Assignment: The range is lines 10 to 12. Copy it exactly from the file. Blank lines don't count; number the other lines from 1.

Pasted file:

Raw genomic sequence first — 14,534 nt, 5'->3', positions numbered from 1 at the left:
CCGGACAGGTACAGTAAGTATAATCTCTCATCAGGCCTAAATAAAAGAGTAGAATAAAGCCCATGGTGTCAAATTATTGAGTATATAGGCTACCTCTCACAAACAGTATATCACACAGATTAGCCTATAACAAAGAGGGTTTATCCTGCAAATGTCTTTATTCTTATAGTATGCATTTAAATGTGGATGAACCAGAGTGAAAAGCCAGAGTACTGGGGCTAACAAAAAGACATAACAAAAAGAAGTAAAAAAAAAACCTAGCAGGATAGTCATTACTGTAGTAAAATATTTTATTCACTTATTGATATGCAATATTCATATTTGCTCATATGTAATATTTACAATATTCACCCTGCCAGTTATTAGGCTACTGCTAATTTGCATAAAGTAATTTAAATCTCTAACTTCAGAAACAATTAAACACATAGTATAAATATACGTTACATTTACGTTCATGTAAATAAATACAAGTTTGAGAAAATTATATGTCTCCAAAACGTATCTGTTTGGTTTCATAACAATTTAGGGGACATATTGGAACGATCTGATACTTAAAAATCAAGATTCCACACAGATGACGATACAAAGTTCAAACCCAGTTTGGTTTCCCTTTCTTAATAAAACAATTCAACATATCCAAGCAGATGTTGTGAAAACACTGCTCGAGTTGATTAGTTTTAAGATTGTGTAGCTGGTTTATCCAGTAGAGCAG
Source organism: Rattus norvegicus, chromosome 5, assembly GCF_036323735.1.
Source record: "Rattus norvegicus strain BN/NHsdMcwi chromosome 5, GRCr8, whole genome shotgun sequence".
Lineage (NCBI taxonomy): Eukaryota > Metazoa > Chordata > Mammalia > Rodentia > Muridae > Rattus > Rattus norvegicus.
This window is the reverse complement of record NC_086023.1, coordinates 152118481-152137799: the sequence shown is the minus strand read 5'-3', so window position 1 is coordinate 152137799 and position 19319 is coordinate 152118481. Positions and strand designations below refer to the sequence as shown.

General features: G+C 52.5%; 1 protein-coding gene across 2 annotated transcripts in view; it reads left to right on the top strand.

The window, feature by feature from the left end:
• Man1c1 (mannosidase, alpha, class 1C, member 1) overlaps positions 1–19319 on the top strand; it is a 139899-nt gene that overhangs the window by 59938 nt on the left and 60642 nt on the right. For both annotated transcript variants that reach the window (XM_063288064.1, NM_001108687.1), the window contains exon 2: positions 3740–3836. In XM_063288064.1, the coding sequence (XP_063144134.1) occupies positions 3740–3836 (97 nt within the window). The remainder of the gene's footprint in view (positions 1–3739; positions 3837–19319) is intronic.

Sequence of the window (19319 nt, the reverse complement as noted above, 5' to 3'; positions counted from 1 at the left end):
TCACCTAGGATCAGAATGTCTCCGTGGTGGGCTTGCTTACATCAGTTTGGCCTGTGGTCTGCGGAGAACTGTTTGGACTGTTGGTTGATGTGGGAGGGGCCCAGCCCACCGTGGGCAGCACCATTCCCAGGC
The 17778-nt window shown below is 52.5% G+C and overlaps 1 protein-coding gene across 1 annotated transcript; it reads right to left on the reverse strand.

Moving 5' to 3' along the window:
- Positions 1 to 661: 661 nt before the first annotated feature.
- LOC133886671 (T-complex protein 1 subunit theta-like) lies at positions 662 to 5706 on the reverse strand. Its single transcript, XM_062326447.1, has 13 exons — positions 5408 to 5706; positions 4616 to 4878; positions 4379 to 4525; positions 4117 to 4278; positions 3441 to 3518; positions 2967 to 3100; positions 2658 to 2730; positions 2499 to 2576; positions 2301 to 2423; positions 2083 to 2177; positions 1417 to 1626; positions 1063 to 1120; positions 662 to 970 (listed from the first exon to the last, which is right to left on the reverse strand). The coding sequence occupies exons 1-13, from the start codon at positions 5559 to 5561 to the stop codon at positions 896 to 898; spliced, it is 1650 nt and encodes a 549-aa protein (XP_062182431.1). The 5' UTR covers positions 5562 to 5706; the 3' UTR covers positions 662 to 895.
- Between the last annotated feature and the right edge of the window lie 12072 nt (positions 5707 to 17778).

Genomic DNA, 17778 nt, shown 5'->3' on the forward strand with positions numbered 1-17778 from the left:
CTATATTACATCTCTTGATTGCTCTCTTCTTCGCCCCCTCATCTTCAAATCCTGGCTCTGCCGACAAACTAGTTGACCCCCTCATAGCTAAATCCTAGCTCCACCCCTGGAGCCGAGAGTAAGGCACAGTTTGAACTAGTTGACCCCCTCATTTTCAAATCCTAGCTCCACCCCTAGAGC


Sequence of the window (19319 nt, the reverse complement as noted above, 5' to 3'; positions counted from 1 at the left end):
TCACCTAGGATCAGAATGTCTCCGTGGTGGGCTTGCTTACATCAGTTTGGCCTGTGGTCTGCGGAGAACTGTTTGGACTGTTGGTTGATGTGGGAGGGGCCCAGCCCACCGTGGGCAGCACCATTCCCAGGC
The 17778-nt window shown below is 52.5% G+C and overlaps 1 protein-coding gene across 1 annotated transcript; it reads right to left on the reverse strand.